Playing Against the House (Hardcover)

The Dramatic World of an Undercover Union Organizer

By James D. Walsh

Scribner, 9781476778341, 288pp.

Publication Date: February 16, 2016

List Price: 26.00*
* Individual store prices may vary.

Description

In the tradition of Barbara Ehrenreich’s classic Nickel and Dimed, a talented young journalist goes undercover as a casino labor-union organizer in this rare inside look at the ongoing struggle of hourly-wage service workers to survive in America.

“Salting” is a simple concept—get hired at a non-union company, do the job you were hired to do, and, with the help of organizers on the outside, unionize your coworkers from the inside. James Walsh spent two years as a “salt” in two casinos in South Florida, working as a buffet server and a bartender. Neither his employers nor the union knew of Walsh’s intentions to write about his experience. Now he reveals hard-won and little-known truths about how unions fight to organize service workers, the vigorous corporate opposition against them, and how workers get caught in the middle.

As a salt, Walsh witnessed the cultish nature of labor organization and was constantly grilled by his union organizer as to whether he had enough grit and determination to win converts to the cause while remaining undercover. At work, Walsh witnessed the oddities of casino life and management’s stunning mistreatment of service industry employees, most of whom were hanging on to economic survival by their fingernails. His meticulous reporting reveals supervisors berating workers for the smallest infractions, even as employees submit to relentless scrutiny, ever-changing work schedules, and the callous behavior of casino customers.

A clear-eyed and balanced account, Playing Against the House explores the trials of day-to-day life for the working poor and the face of twenty-first-century union organizing and union busting in unprecedented detail.


About the Author

James Walsh’s work has appeared on the websites of The New Yorker, Esquire, and GlobalPost. He is on the editorial staff at New York magazine. Playing Against the House is his first book.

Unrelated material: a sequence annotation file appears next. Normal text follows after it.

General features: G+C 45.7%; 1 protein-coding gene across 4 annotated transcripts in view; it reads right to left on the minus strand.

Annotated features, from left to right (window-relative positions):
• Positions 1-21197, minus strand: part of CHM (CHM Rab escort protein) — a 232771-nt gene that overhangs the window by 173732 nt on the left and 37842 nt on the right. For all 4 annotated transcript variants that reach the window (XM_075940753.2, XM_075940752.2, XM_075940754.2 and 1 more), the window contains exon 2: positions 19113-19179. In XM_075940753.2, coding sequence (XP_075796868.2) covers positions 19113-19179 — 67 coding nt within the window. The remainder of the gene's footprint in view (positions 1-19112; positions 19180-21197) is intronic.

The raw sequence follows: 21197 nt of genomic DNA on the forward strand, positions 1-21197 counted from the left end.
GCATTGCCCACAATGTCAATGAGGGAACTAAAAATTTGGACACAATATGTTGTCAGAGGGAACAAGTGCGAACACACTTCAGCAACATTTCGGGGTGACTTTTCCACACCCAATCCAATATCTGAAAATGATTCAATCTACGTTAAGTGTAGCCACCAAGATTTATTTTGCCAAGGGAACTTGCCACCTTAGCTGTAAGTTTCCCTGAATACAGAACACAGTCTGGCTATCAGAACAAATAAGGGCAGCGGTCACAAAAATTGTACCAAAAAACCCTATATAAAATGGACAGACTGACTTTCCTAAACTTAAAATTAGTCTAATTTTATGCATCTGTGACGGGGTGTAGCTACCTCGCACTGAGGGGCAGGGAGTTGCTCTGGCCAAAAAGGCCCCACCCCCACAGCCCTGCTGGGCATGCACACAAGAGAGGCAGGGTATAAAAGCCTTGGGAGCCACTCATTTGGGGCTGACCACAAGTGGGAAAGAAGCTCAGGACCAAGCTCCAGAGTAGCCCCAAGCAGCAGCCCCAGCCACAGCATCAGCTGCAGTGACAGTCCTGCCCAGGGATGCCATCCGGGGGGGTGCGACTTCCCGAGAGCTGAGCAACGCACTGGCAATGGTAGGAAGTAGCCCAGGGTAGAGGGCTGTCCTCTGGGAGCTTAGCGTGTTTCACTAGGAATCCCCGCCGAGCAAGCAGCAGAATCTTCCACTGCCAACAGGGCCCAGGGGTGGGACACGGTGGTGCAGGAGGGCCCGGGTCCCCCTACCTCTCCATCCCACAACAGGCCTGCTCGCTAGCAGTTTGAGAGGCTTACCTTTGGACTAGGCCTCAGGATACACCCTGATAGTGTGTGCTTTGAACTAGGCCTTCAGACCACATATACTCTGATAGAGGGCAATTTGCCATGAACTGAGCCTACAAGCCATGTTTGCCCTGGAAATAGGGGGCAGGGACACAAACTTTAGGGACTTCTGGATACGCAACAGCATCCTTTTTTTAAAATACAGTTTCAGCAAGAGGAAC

Praise For Playing Against the House: The Dramatic World of an Undercover Union Organizer

"The degreeof commitment shown by this young author is stunning. James Walsh used his two years in low wage jobs to help bring a union fight to casino owners and, now, an original, first-hand account to readers. It's an up-close, empathetic portrait of the working poor, in particular the bravest among them, and what happens when idealism meets the sausage-making of union organizing." —Ted Conover, author of Rolling Nowhere and Newjack: Guarding Sing Sing

“James Walsh’s Playing Against the House is a brilliantly conceived and executed undercover expose about union rights at casinos. Set in South Florida, the narrative is full of compassion for the hard-working poor. Every page sizzles. This is New Journalism at its finest!” —Douglas Brinkley, author of Cronkite

“James Walsh has done a remarkable thing here. He has told a story of 21st-century union organizing, not through statistics and received wisdom, but through riveting, accessible first-person reporting. He humanizes the issue, deftly rendering everyone involved—from workers to management—and in the process, has created a necessary text that also happens to be a page-turner.” —Dave Eggers, cofounder of Voice of Witness and author of The Circle and A Hologram for The King

“With a balanced perspective and sharp eye, he reveals the tactics managers use to keep employees from unionizing. The book sketches in the history and politics of Florida's multibillion dollar casino industry, which is reliant on slot machines. It also examines casino culture, showing how Walsh's black coworkers were treated differently from white ones by both employers and customers. In an informative and gripping narrative, Walsh moves from the tactics of covert union organizing to the court case that will determine whether Mardi Gras employees who were fired for unionizing will regain their jobs. Walsh gives an insider's view of the gaming industry, placing the stories and struggles of his coworkers at the heart of this must-read book.”—Publishers Weekly

“Walsh does an engagingly readable job of humanizing the labor battle, showing just how much power the corporations wield and how long they can wait.”—Kirkus